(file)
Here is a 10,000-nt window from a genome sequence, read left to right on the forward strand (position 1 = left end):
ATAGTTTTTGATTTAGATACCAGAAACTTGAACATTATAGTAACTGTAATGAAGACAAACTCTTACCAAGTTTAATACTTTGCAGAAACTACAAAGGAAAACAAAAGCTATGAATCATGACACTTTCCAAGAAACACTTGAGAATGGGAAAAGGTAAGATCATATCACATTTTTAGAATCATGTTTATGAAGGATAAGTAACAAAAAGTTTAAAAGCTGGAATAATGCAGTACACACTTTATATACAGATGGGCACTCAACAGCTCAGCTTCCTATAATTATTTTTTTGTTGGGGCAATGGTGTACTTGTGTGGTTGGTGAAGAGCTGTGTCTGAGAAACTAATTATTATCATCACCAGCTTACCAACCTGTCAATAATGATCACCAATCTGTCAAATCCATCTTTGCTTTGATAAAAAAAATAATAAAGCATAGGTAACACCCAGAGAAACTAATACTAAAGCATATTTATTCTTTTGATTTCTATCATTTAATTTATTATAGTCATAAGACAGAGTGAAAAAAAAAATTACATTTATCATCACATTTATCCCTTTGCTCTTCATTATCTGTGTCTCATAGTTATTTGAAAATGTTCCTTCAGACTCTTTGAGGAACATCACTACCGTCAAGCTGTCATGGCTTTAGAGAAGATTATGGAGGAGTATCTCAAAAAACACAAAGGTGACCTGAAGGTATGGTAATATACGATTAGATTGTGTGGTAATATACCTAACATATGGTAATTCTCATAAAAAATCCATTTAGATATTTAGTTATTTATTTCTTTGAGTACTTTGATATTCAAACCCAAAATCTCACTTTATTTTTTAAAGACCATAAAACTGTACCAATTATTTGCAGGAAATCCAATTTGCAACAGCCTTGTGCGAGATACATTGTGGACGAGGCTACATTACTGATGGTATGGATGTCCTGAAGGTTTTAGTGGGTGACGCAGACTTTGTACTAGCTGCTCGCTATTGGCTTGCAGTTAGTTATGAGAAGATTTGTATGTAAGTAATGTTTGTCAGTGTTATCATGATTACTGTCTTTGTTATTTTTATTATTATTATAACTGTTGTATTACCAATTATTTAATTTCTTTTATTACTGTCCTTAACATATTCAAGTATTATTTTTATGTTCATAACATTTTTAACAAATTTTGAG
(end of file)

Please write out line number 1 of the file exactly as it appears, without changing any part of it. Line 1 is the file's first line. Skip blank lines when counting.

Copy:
Here is a 10,000-nt window from a genome sequence, read left to right on the forward strand (position 1 = left end):